Gallup’s report notes that, in addition to being driven by purpose, millennials “want to understand the big picture,” including a sense of a company’s organizational purpose. Employers and managers can address this desire by taking the time to learn a millennial’s goals and aspirations and explaining how their role fits into the organization’s mission. Openly and frequently checking in to see what employees are interested in doing and how the company can help them broaden their experiences or reach is another way to improve engagement. Funding continuing education and providing practical opportunities for employees to practice what is learned during coursework or training are further examples of how both employees and employers can grow together through professional development.
HARNESSING THE POWER OF THE NEXT GENERATIONS Organizations that don’t adapt to meet the values of the next generations face two big risks that could be detrimental to business. First, they risk losing some of their most engaged, inspiring, and proactive leaders, and second, they risk getting stuck in outdated cultures and systems. Many emerging leaders of today are no longer waiting for change to happen. If they cannot achieve their goals within existing structures and organizations, they are going out and creating change themselves. The good news for organizations is that these emerging leaders are ready to activate their enthusiasm and energy to create cutting-edge, innovative, and future-forward company cultures.
The story of health and safety professional Subena Colligan, CIH, is an excellent example of what the path of an emerging millennial leader in the OEHS profession can look like. Colligan, who is now an EHS transformation consultant, was motivated to start her own company by her peers who shared stories of feeling “stuck” and not being given the autonomy to impact companies’ OEHS culture in meaningful ways. “As a mid-career professional, many of my peers were either adapting to the way it’s always been done, or frustrated finding ways to influence cultures to be forward-looking in their approach to OEHS,” Colligan explains. This prompted her to seek the opportunity to create an organization where OEHS professionals could combine their innovative ideas with strategy to create world-class OEHS leadership. She believes it is no mistake that the early adopters of her EHS transformation consulting services are in the tech industry, where today’s technologies are already treated as obsolete.
Colligan’s recommendation to harness the strengths of millennials before it’s too late is to “focus on professional development and a workplace that minimizes barriers to innovation.” She cites a 2022 study by global management consulting firm McKinsey & Company, which found that a primary barrier to innovation is fear. The same study revealed that “low-fear cultures” represent 58 percent of innovative companies versus 11 percent with “high-fear cultures.” In addition, a 2022 study of millennials published by the international professional services network Deloitte (PDF) revealed that 29 percent of these professionals chose their next job based on professional development opportunities.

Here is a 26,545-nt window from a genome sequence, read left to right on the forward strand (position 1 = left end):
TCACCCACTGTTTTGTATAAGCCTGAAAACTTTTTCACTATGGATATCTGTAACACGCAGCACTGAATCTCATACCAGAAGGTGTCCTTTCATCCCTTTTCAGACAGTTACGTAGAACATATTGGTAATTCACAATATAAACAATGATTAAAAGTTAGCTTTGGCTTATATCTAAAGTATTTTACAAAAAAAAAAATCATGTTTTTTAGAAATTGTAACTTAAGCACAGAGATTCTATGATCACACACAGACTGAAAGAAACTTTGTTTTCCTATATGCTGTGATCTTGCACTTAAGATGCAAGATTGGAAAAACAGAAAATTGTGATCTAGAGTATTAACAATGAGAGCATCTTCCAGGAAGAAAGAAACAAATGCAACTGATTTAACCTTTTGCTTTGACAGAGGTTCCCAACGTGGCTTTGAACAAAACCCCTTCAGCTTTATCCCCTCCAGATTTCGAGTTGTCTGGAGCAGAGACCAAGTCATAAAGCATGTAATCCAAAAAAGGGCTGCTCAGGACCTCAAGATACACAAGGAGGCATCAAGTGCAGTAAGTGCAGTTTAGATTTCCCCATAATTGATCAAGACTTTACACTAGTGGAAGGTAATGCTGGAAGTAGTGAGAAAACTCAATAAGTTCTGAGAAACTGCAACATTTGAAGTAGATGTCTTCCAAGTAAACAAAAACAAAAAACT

Companies that harness the talents of the millennial workforce in IH and OEHS, continually develop young professionals’ knowledge and skillsets, and provide avenues for them to put their knowledge, skills, and abilities to use can help encourage this generation to remain and grow in an organization rather than seek other employment—or, unfortunately for IH and OEHS, work in other career fields.
WHERE TO NEXT? As professionals of the millennial generation step into leadership roles to guide the future of work, it will be key to harness the power of intergenerational collaboration. There is so much we can do, and we all have a role to play. The question is, how will you lead in this new world?
SAMANTHA CONNELL, CIH, is the global health programs director at Indorama Ventures PCL.
FELICITY FUREY is an engineer, educator, and specialist in emerging leadership and the founder of WeAspire Future Leaders.
Acknowledgement: The authors would like to thank Subena Colligan for her contribution to this article.

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AIHA: “Career Counseling.”
AIHA: Core Competencies for the Practice of Industrial/Occupational Hygiene (2018).
Australian Institute of Occupational Hygienists: “Career Development Pathway.”
Deloitte: “Striving for Balance, Advocating for Change: The Deloitte Global 2022 Gen Z & Millennial Survey” (PDF, 2022).
FYA: “Our Reports: The New Work Order Series.”
Gallup: “How Millennials Want to Work and Live” (2016).
Gallup Business Journal: “Millennials: The Job-Hopping Generation.”
Harvard Business Review: “What’s the Difference Between a Mentor and a Sponsor?” (October 2021).
McKinsey & Company: “Fear Factor: Overcoming Human Barriers to Innovation” (June 2022).
Pew Research Center: “Defining Generations: Where Millennials End and Generation Z Begins” (January 2019).
PwC Australia Digital Pulse: “Why Attracting and Retaining the Top Millennial Talent Is Key to Future Success” (July 2020).